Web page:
Not responding to the public is one of the cardinal sins of this age. Agencies with budgets much smaller than NPS will reply to your tweets, like the DC Department of Transportation. We in #BikeDC forgive their lapses in snow removal because we know that they’re trying.

How do we know this? Because there’s a real person who answers their Twitter! You can get angry at a big agency but when there’s obviously a human being on the other end of the computer – you feel empathy for them.

Even WMATA, who literally lets customers die in a fire, will reply to folks on Twitter. Sometimes they’re even helpful.

The National Parks Service has a budget of $2.6 billion. They have a staff of 21,798. You can’t find a couple folks to answer tweets?

If the National Parks Service cannot maintain their social media accounts, they should shut them down. Their poor customer service is embarrassing the rest of Big Government – and that’s saying something.

The 21st Century is a Really Bad Time for Control Freaks

The 21st Century is a really bad time for control freaks.
– Alec Ross, former Senior Advisor for Innovation to the U.S. Secretary of State

The State Department trusts its employees to tweet – why doesn’t yours?

The above quote was mentioned by Graham Lampa, State Department Office of Public Diplomacy, at the SocialGov Summit, a workshop on how government agencies are using social media to help build a more connected, responsive, and performance-driven government. The event featured digital experts from the State Department, USAID, Peace Corps, Red Cross and the Philippines government who discussed using social media to connect with audiences at home and abroad.

Lampa brought up the quote from his former boss when someone asked, “How are tweets cleared in your agency?” The answer is that State trusts its staff. In a rapidly changing world, there is not time to send social media through some cumbersome review process, particularly when you have staff scattered across the globe. State trusts its Ambassadors and consular staff to speak for the agency – and the country.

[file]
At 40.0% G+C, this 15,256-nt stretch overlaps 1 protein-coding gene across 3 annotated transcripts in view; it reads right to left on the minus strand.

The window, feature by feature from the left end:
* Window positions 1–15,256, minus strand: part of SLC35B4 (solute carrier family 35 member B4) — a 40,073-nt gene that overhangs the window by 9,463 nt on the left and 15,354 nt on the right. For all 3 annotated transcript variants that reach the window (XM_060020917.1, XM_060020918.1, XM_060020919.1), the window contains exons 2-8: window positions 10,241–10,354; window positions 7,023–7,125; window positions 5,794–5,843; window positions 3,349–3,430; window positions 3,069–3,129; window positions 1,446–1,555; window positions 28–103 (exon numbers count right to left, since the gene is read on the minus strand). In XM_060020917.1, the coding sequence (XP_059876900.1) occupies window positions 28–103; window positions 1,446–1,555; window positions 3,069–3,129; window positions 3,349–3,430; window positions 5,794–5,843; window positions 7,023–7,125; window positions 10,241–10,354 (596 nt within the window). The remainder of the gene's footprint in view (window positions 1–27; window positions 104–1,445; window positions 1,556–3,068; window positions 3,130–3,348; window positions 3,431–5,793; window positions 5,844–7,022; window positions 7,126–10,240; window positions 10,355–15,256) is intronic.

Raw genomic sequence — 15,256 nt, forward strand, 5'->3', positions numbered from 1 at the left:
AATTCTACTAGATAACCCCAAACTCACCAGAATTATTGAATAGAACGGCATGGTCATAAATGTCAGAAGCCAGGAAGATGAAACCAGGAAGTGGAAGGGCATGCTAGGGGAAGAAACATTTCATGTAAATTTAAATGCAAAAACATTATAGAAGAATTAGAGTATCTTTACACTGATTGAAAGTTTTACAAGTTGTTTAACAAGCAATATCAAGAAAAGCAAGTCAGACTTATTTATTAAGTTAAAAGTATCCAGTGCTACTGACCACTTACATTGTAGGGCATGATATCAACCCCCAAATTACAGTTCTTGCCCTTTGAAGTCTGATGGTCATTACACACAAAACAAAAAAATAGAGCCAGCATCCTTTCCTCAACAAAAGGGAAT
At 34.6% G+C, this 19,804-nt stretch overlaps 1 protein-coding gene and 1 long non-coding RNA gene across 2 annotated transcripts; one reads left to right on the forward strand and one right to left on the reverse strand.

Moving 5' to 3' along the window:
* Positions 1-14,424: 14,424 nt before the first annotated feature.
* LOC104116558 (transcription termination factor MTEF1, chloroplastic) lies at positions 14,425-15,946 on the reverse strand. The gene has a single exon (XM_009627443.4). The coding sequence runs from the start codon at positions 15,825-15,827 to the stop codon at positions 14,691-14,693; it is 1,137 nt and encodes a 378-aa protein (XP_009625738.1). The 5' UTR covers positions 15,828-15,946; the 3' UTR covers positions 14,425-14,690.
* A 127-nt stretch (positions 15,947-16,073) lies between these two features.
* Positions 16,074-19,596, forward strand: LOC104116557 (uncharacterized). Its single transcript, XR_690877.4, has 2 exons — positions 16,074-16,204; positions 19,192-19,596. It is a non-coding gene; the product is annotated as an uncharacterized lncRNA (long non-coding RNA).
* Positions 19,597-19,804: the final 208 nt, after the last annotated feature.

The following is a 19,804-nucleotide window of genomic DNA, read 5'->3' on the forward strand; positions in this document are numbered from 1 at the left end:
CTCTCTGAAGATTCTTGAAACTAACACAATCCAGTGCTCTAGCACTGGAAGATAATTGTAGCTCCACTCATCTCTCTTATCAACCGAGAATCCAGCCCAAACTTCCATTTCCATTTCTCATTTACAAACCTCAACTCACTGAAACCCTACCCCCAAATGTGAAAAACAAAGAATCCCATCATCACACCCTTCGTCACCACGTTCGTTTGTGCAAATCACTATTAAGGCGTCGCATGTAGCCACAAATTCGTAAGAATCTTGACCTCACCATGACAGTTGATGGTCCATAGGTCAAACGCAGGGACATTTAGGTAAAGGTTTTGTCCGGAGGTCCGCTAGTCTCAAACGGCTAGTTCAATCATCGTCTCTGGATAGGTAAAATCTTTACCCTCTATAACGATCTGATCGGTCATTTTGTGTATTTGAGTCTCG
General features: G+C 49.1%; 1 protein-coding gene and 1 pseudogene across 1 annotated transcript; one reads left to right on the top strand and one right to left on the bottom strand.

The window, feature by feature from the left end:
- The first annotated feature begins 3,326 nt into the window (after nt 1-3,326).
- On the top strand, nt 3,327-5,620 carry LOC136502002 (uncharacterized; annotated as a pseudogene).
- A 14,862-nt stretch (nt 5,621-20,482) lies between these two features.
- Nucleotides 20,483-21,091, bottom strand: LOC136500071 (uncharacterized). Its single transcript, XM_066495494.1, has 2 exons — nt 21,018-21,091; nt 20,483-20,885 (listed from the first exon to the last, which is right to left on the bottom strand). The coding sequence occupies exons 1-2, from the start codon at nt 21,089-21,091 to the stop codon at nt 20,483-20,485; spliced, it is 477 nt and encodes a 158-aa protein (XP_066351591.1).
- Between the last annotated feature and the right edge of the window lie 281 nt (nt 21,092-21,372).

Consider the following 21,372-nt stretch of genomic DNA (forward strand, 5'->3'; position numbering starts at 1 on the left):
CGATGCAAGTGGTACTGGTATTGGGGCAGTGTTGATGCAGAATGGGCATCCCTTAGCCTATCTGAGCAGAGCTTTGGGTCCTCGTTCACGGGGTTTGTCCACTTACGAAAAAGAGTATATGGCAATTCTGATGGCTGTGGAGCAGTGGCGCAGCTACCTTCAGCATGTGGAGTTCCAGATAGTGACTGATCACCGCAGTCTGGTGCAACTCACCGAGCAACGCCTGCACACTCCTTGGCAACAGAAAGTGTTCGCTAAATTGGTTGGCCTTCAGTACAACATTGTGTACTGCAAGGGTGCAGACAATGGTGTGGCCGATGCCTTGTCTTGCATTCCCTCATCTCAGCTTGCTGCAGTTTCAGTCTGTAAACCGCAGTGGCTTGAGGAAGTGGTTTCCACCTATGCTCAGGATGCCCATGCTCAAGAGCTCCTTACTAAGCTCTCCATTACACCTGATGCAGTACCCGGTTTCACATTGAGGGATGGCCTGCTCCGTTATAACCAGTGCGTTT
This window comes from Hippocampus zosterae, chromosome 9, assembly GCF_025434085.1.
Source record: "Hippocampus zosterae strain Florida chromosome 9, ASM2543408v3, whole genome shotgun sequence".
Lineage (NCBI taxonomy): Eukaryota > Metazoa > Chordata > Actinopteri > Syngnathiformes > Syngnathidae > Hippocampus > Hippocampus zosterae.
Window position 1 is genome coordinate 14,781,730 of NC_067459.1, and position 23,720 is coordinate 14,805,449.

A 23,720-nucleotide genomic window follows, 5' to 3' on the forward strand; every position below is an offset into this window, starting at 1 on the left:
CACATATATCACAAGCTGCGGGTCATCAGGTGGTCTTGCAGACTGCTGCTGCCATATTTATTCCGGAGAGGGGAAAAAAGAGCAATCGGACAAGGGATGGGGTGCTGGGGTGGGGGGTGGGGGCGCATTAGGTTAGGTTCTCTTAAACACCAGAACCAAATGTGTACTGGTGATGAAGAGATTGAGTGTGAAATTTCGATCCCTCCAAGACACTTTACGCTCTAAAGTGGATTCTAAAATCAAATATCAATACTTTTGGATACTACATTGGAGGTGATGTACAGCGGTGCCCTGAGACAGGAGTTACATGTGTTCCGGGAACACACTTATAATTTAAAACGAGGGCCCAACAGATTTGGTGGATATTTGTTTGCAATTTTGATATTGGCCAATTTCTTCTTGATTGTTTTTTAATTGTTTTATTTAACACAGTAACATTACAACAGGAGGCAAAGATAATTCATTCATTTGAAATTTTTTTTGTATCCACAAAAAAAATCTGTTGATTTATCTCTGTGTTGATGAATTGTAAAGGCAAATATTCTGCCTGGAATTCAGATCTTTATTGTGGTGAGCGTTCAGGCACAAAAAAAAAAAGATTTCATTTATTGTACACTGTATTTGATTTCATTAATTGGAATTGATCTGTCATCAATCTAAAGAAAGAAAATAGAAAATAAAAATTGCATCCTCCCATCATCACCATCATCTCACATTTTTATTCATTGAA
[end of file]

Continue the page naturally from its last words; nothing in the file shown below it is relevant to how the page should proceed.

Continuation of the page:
A friend of mine used to work for a Very Important Nonprofit (that no one has heard of outside of Washington). It believed that the world waited for their announcements as if they were Kremlin communiques. Even a simple tweet required multiple levels of sign-offs and approvals, with anxious emails parsing every single word over the course of days, sometime weeks. When the tweets finally reached the outside world, they read as if they were written by pedantic lawyers. They were ignored.

This is how you kill off social media. Who would want to tweet for an org like that?

But your employees will talk about you. They’re tweeting, posting on Facebook, pinning on Pinterest, holding Google Hangouts and taking pictures on Flickr. The conversation is taking place and there’s nothing you can do to stop it. Communication can’t be controlled, even if you review every tweet employees produce during working hours.